Astigmatism. It may seem like a fancy scientific word, but an astigmatism is quite easy to understand. In a nutshell, an astigmatism is a condition in which your eye's cornea or lens has an irregular shape, resulting in blurry vision. It affects about one-third of the U.S. population. Continue reading to find out what causes an astigmatism and how to treat it.
What is an Astigmatism?
To break it down further, your eye is made up of many parts. Your pupil is the dark center part of your eye which allows you to see. Your pupil is covered by a cornea, which is a clear covering on the front of your eye. Ideally, your cornea should be a circular ball shape. An astigmatism happens when your cornea is irregularly shaped, like an egg or a football. An astigmatism can also occur if your lens has an irregular shape. Your lens sits behind your pupil and should also be shaped like a round ball. These differences in shape, and the resulting refraction of incoming light into your eye, are what causes an astigmatism.
So what symptoms are involved in astigmatisms? The most prominent symptom is often blurry vision - either towards objects close to you or far away. Astigmatisms can also lead to eye strain, headaches, eye discomfort, poor night vision, and squinting.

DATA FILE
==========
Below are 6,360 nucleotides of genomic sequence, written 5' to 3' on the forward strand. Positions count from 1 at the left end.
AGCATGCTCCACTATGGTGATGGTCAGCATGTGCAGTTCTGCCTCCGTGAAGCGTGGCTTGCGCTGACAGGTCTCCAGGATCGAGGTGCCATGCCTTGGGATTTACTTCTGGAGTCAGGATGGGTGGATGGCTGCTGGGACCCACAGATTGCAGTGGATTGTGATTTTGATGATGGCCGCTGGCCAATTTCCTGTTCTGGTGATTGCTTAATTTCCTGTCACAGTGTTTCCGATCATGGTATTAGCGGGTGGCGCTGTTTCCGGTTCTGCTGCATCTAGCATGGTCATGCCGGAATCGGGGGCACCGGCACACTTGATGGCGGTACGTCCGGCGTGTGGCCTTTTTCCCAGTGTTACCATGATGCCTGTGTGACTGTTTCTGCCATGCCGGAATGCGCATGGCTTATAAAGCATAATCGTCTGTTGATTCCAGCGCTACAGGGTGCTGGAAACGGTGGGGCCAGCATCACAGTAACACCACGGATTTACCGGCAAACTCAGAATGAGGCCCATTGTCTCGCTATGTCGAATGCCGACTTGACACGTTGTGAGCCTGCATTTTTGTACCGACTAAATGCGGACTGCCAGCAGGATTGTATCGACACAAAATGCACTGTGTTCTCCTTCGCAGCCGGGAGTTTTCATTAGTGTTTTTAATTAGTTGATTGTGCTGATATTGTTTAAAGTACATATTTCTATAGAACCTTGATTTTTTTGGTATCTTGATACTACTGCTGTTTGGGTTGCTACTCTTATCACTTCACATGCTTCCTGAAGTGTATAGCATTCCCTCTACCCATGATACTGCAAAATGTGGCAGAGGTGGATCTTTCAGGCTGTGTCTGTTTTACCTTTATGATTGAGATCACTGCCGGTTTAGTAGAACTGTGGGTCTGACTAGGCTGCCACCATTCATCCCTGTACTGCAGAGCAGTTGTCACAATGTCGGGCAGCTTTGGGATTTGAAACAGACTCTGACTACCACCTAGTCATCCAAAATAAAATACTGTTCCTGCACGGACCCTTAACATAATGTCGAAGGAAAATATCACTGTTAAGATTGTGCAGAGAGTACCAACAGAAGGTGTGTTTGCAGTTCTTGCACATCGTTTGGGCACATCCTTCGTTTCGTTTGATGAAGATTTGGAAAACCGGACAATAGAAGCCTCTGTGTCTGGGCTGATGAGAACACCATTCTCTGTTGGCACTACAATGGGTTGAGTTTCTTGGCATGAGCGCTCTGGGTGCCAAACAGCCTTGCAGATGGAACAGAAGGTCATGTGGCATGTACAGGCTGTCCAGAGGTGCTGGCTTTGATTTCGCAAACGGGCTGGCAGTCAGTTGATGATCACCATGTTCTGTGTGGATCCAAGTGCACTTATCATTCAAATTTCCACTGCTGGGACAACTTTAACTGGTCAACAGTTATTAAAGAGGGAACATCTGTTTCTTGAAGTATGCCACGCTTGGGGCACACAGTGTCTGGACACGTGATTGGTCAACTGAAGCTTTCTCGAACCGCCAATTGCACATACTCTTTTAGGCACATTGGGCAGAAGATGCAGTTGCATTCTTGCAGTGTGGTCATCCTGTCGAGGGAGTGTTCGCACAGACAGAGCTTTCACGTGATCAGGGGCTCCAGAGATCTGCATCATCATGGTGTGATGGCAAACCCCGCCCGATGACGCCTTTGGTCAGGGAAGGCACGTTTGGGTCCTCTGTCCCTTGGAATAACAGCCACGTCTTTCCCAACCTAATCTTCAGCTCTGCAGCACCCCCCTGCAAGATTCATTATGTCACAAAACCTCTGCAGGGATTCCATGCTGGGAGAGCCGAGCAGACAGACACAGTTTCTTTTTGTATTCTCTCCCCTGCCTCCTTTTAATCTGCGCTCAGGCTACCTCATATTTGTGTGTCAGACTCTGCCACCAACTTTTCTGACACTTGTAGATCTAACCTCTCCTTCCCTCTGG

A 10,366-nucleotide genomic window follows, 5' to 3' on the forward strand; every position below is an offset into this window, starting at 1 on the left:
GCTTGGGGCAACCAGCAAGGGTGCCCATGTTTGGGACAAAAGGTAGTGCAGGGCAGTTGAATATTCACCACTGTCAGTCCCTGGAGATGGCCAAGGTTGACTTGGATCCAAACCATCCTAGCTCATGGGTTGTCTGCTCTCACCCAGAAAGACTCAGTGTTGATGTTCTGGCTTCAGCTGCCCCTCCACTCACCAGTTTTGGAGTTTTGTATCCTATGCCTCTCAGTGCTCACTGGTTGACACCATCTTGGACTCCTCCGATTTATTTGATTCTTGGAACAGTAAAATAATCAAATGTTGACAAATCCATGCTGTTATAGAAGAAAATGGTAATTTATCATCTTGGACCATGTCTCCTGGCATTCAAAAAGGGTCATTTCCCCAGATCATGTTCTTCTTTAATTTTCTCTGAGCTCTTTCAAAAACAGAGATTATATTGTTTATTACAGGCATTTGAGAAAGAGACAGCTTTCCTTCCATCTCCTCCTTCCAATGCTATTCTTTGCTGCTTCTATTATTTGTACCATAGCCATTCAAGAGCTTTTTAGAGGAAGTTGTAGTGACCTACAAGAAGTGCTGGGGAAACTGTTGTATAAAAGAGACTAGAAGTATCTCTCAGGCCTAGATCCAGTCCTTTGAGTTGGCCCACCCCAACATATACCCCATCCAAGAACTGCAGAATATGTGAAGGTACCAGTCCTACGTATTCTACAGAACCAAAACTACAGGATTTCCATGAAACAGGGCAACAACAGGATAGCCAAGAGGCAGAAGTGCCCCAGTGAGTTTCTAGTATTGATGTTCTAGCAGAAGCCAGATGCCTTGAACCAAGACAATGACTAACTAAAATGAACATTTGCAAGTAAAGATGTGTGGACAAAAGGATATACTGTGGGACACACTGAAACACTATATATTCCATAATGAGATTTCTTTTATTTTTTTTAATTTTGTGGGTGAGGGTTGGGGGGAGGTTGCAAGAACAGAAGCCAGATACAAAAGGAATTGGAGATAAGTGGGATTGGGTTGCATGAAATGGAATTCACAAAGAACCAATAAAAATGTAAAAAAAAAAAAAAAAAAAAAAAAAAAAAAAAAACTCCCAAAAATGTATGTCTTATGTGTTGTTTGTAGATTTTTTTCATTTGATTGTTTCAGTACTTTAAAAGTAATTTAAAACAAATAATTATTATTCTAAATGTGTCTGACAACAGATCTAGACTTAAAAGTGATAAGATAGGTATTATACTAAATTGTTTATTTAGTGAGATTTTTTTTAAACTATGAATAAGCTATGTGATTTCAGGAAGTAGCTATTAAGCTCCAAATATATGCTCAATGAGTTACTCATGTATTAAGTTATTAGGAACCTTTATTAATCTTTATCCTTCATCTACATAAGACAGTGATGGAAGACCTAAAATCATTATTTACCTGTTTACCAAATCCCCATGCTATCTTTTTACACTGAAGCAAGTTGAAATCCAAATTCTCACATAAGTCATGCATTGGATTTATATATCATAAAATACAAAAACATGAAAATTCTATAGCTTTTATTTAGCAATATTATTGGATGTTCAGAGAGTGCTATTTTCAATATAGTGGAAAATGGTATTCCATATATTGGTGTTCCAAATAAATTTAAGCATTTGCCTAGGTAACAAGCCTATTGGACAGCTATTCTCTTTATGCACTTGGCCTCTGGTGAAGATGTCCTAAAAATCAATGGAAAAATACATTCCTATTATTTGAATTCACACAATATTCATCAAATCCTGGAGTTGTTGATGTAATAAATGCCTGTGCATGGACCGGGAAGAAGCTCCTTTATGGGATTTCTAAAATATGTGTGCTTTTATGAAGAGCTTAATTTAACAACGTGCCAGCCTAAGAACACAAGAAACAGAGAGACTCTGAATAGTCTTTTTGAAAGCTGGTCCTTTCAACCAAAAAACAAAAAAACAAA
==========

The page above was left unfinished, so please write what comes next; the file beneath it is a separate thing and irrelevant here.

Most people are usually born with astigmatisms. However, you can also get astigmatisms outside of genetic factors. Some people can attain an astigmatism after eye injuries, eye surgeries, or eye-related diseases.
How to Treat an Astigmatism
If you have an astigmatism, don't fear! Astigmatisms are treatable. First off, it's important to consult with your eye doctor to complete astigmatism tests and get diagnosed. You should also discuss treatments. Some astigmatisms can be mild and will not require any treatment. However, if your astigmatism is causing vision problems, you will most likely benefit from wearing prescription glasses. Wearing Rx glasses will improve your vision and help alleviate your astigmatism symptoms. However, if your astigmatism is severe you could also try wearing corrective lenses (also referred to as Orthokeratology) to correct the shape of your cornea. In most severe cases, refractive surgery is another option.
If you've already confirmed with your optometrist or ophthalmologist that you have an astigmatism and need prescription glasses, explore our variety of men's and women's glasses. Our stylish frames come in an array of shapes, colors, and styles. You can also shop Buy 1, Get 1 Free on many of our frames.